Christopher Nolan and his art team could have just served me the single image above as the whole movie of ‘Interstellar’ and I would have happily paid for the ticket. Everything else in the three-hour epic cinematic feast with several sappy human moments is a bonus.
Many lofty themes illuminate the movie. One of them is particularly striking because it likens gravity to love. It is almost as if Nolan and co-writer, his brother, Jonathan are suggesting that the two are interchangeable. Love does indeed permeate as efficiently as gravity does. This is a sentimental idea which I would normally recoil from but there is scientific validity to it in the sense that an astronaut in a different galaxy feels the same powerfully subtle tug of those people and things he or she loves back on Earth as gravity. In fact, in many ways that force is way more powerful because it is individualized and even physically affecting.
Being temperamentally detached, I have never really liked the idea of humanizing fundamental scientific ideas but I am willing to concede that the gravity-love comparison is innovative and thoughtful.
Another grand theme, which has always been familiar to me, is the distinction that the film makes between the survival of particular individuals and that of the species and drives home the point that the latter is more important. Of course, there is an equally strong counter to it in the form of Mathew McConaughey who is focused on his immediate family back on Earth and their survival.
A third theme that the film drives home forcefully is the idea of space exploration as a human necessity. Forget the rest of the world, America has more than enough money to fund very expensive space exploration for the next 500 years. It is incumbent of the country to dramatically increase that funding.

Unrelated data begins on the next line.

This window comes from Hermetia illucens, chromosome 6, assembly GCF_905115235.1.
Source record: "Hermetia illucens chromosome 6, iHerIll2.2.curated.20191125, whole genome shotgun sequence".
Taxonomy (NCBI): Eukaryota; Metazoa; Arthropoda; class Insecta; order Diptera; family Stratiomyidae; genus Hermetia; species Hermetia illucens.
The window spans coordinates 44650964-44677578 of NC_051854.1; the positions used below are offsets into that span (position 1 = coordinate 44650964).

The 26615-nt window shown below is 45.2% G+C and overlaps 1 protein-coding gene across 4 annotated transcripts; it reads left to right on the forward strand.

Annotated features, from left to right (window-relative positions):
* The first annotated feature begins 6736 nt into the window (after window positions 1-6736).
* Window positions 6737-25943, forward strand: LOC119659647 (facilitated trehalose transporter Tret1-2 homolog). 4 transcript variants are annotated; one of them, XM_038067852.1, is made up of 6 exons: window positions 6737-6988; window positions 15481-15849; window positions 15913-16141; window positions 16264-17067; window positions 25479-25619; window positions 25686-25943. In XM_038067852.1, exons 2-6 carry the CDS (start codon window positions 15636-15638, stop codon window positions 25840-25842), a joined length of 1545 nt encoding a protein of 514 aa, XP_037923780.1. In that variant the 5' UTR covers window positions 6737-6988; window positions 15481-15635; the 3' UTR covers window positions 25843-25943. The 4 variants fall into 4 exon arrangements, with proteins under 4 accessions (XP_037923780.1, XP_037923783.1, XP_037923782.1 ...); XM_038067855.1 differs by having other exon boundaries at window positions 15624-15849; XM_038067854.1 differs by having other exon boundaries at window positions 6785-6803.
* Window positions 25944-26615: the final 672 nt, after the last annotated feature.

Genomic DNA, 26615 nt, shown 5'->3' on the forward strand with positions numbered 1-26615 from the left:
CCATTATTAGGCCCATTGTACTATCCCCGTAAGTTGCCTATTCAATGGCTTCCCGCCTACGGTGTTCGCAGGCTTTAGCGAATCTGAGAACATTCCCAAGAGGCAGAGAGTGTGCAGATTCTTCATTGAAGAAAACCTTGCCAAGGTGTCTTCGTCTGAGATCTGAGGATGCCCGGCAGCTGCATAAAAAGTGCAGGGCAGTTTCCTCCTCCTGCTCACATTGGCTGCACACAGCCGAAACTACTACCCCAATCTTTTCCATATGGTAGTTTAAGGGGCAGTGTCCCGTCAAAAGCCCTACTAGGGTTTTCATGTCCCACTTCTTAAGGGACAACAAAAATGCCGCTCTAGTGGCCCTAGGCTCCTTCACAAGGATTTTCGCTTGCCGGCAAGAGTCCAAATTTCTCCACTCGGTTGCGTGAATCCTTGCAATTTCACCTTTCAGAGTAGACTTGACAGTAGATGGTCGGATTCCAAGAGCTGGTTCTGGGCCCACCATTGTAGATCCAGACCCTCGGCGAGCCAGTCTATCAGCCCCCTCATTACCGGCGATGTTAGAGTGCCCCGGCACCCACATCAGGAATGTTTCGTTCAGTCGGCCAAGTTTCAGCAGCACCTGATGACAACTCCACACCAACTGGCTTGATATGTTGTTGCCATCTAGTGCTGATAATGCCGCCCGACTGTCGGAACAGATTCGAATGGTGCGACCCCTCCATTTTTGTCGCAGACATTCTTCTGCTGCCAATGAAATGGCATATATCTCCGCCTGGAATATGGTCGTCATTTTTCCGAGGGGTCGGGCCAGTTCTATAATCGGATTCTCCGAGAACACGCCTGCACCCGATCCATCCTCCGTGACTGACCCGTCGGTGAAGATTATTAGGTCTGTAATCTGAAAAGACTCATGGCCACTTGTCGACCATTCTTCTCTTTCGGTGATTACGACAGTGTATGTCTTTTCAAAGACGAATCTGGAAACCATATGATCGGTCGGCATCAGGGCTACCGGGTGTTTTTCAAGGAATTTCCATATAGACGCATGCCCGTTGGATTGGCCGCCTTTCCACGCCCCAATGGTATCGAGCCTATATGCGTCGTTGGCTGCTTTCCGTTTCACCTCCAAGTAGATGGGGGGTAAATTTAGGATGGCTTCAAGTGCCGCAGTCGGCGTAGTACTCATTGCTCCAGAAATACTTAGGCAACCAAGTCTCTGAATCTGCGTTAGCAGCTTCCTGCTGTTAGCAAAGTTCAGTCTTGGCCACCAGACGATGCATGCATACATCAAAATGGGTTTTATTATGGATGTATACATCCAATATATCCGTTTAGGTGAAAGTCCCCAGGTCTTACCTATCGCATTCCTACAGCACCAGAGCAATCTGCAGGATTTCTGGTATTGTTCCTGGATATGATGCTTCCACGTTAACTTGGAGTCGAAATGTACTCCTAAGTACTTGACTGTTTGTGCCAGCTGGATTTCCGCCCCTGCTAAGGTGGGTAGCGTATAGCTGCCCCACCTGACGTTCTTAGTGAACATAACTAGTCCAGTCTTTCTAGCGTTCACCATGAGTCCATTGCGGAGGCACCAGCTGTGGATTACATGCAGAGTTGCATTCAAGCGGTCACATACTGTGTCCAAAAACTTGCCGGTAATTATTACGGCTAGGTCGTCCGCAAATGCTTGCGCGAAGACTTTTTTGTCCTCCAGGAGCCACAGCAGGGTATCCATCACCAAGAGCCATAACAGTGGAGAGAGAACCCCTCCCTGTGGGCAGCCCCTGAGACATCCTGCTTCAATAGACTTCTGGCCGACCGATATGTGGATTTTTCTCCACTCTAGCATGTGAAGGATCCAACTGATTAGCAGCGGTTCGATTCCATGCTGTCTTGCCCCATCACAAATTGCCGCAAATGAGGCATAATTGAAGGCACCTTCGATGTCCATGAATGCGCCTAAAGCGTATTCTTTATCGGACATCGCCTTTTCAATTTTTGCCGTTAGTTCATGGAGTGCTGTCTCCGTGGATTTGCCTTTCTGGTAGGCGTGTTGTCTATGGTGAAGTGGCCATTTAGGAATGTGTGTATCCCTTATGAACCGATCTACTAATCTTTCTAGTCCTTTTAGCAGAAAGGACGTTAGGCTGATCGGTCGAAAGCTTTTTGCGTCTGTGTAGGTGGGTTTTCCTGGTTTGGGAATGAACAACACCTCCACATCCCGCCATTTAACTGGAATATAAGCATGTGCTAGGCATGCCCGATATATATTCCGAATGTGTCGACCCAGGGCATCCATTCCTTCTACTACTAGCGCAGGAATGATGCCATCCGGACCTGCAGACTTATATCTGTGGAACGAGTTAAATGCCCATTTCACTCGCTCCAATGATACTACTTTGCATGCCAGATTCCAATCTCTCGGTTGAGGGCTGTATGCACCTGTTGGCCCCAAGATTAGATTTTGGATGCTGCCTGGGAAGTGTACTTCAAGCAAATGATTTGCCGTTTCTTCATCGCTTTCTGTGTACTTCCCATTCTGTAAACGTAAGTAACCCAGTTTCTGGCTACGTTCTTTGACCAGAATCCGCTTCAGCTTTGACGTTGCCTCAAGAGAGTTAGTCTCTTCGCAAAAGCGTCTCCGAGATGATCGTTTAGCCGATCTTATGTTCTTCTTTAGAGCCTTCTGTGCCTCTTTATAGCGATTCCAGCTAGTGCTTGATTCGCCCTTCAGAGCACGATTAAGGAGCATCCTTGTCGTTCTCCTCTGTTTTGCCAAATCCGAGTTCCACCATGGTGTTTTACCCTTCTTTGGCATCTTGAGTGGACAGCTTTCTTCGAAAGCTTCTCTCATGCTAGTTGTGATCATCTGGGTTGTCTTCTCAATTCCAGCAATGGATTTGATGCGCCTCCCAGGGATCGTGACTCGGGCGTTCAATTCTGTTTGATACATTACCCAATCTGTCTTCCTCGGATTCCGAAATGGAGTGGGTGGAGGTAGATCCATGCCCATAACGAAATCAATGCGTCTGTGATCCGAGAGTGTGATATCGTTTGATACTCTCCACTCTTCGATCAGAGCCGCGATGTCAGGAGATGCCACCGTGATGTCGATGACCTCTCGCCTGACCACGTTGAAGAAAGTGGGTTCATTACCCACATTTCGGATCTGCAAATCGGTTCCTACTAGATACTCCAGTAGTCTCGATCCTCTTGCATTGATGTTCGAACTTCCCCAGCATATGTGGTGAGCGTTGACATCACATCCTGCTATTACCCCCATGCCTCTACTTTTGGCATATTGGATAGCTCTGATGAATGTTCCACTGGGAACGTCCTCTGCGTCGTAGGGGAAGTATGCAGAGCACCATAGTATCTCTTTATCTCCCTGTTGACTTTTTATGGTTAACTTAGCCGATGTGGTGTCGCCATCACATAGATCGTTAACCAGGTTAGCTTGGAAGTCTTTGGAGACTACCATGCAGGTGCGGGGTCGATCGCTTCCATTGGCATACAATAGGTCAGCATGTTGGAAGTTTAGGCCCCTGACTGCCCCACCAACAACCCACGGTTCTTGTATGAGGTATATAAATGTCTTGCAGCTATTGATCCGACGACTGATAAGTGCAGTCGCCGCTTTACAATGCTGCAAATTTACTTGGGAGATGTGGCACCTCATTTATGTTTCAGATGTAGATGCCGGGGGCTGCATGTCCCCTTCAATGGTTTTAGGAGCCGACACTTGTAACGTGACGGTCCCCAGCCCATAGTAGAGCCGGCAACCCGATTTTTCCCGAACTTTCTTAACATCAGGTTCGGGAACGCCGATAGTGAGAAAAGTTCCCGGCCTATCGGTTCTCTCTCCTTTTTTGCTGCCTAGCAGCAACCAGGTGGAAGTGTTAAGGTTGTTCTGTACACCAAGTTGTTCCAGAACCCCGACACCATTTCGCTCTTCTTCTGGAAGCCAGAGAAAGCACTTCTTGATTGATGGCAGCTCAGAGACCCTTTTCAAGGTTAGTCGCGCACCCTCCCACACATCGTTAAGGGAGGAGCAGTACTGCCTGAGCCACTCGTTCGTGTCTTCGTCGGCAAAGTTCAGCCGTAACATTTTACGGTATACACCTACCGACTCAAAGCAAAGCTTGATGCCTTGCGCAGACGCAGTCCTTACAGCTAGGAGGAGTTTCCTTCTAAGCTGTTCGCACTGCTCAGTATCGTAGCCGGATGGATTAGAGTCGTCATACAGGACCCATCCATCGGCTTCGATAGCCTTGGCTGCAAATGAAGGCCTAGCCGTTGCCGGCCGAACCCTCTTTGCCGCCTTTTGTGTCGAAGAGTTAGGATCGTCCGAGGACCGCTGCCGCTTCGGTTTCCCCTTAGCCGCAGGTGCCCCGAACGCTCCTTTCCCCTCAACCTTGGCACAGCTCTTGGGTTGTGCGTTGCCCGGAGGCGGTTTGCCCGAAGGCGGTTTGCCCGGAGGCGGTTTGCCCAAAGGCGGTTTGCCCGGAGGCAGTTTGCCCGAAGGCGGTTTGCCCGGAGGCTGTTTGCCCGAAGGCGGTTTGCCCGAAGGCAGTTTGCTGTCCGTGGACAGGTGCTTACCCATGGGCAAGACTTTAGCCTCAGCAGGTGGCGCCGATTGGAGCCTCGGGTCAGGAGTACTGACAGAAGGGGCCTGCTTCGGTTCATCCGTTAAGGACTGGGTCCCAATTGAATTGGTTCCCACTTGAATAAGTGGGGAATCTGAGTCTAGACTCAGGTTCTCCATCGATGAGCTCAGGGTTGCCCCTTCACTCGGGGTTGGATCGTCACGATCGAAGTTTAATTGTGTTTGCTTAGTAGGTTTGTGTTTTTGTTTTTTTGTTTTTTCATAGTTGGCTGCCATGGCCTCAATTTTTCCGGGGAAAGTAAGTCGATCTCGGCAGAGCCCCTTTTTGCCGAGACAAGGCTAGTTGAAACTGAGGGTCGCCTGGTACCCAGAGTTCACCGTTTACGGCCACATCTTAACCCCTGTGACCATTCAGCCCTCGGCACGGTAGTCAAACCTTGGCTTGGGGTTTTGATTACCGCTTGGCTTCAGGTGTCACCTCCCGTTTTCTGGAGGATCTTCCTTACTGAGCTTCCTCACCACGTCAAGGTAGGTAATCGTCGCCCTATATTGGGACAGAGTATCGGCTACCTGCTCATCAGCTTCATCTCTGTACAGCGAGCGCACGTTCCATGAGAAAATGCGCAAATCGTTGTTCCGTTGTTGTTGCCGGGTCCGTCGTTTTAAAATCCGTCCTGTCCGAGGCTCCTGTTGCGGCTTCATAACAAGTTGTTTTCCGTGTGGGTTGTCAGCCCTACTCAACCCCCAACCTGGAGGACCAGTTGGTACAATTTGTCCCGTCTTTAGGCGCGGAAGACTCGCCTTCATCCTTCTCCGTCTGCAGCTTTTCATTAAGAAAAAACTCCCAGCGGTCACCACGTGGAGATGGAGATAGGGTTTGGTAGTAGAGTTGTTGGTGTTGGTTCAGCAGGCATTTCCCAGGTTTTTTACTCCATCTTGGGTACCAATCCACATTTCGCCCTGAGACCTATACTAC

I no longer review creative works from the standpoint of evaluating their artistic merit. For a fairly long time it has been my view that an artist or someone like that has created something and that’s that. There is no point assessing such works from the standpoint of the benchmarks that we have created to judge them.
That said, ‘Interstellar’ is a fantastic cinematic accomplishment in terms of its ambition to weave great scientific ideas into a human story. Its attempt to fuse high science with actual people as opposed to the scientific community is highly laudable.
While watching it I kept thinking of Stanley Kubrick’s masterpiece ‘2001: A Space Odyssey’ and Robert Zemeckis’ ‘Contact’. Incidentally, ‘Contact’ also featured McConaughey but I had forgotten about it.
While both ‘2001’ and ‘Contact’ are somewhat impersonal and carefully detached from the mawkish, ‘Interstellar’ embraces it with gusto. There is a scene in ‘Interstellar’ where McConaughey’s character Cooper, just before he leaves for his expedition, is talking to his daughter Murph (Mackenzie Foy) who does not want him to go. She is distraught at the idea of her dad leaving. After some conversation, McConaughey holds her and embraces her from behind as she is sitting up in her bed. That must rank as one of the best father-daughter moments on screen.
I would not like to get into the whole plot and its intricate and often incomprehensible details here. My focus was on the cinematic splendor of the film. Apart from the image above, there were many which were utterly spellbinding,including that of Saturn near which a wormhole materializes to take the astronauts to another galaxy by folding space-time and the spectacularly icy planet Miller (below).
It is obvious that Nolan has poured everything into this project. When that happens to any creative enterprise, viewers/audience/spectators feel automatically drawn to it. Apart from love, passion must also be considered one of the primal forces, although it works in proximities. It is like a near field force.
Nolan’s trademark directorial approach of treating the audience as mature and equipped with a certain amount of intelligence continues here as well. He does not get into obvious explanations of anything but leaves it to the inferring powers of the audience to make sense of many high ideas. The recurrence of gravity throughout the film is one such instance. I suspect at the end of the movie the audience felt it more than it comprehended. And for most who do not pursue science as a profession, that is good enough.
‘Interstellar’ is a spectacular inquiry into science and life. Everybody must watch it. In countries, where people cannot afford it, it should be distributed free in their local language. It is not specific to a country or a culture but for the species.